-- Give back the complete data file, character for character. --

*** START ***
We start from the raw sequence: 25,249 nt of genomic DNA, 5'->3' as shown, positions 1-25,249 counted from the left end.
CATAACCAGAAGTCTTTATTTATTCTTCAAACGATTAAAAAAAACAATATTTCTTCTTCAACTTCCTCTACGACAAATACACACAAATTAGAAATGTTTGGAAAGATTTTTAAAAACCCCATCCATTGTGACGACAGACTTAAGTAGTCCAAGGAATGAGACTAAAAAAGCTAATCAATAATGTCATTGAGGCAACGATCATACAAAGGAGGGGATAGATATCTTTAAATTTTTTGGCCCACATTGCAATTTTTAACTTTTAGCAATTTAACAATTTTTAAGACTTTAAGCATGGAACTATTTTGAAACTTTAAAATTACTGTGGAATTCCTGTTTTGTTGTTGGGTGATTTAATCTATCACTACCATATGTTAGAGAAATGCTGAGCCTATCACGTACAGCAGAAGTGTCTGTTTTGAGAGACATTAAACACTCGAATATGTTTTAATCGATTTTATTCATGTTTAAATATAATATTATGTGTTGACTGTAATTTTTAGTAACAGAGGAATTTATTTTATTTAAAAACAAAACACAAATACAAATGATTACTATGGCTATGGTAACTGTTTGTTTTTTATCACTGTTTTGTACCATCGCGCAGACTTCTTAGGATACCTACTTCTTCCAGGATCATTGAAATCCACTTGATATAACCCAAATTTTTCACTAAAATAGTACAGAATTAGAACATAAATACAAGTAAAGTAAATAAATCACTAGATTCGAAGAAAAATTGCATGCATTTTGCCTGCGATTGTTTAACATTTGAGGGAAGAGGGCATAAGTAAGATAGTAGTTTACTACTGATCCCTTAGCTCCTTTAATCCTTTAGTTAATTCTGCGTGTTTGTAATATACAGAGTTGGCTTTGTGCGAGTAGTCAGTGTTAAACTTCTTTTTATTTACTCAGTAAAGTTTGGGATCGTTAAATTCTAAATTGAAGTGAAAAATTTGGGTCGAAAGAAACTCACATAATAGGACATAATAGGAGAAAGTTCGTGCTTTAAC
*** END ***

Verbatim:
We start from the raw sequence: 25,249 nt of genomic DNA, 5'->3' as shown, positions 1-25,249 counted from the left end.
CATAACCAGAAGTCTTTATTTATTCTTCAAACGATTAAAAAAAACAATATTTCTTCTTCAACTTCCTCTACGACAAATACACACAAATTAGAAATGTTTGGAAAGATTTTTAAAAACCCCATCCATTGTGACGACAGACTTAAGTAGTCCAAGGAATGAGACTAAAAAAGCTAATCAATAATGTCATTGAGGCAACGATCATACAAAGGAGGGGATAGATATCTTTAAATTTTTTGGCCCACATTGCAATTTTTAACTTTTAGCAATTTAACAATTTTTAAGACTTTAAGCATGGAACTATTTTGAAACTTTAAAATTACTGTGGAATTCCTGTTTTGTTGTTGGGTGATTTAATCTATCACTACCATATGTTAGAGAAATGCTGAGCCTATCACGTACAGCAGAAGTGTCTGTTTTGAGAGACATTAAACACTCGAATATGTTTTAATCGATTTTATTCATGTTTAAATATAATATTATGTGTTGACTGTAATTTTTAGTAACAGAGGAATTTATTTTATTTAAAAACAAAACACAAATACAAATGATTACTATGGCTATGGTAACTGTTTGTTTTTTATCACTGTTTTGTACCATCGCGCAGACTTCTTAGGATACCTACTTCTTCCAGGATCATTGAAATCCACTTGATATAACCCAAATTTTTCACTAAAATAGTACAGAATTAGAACATAAATACAAGTAAAGTAAATAAATCACTAGATTCGAAGAAAAATTGCATGCATTTTGCCTGCGATTGTTTAACATTTGAGGGAAGAGGGCATAAGTAAGATAGTAGTTTACTACTGATCCCTTAGCTCCTTTAATCCTTTAGTTAATTCTGCGTGTTTGTAATATACAGAGTTGGCTTTGTGCGAGTAGTCAGTGTTAAACTTCTTTTTATTTACTCAGTAAAGTTTGGGATCGTTAAATTCTAAATTGAAGTGAAAAATTTGGGTCGAAAGAAACTCACATAATAGGACATAATAGGAGAAAGTTCGTGCTTTAAC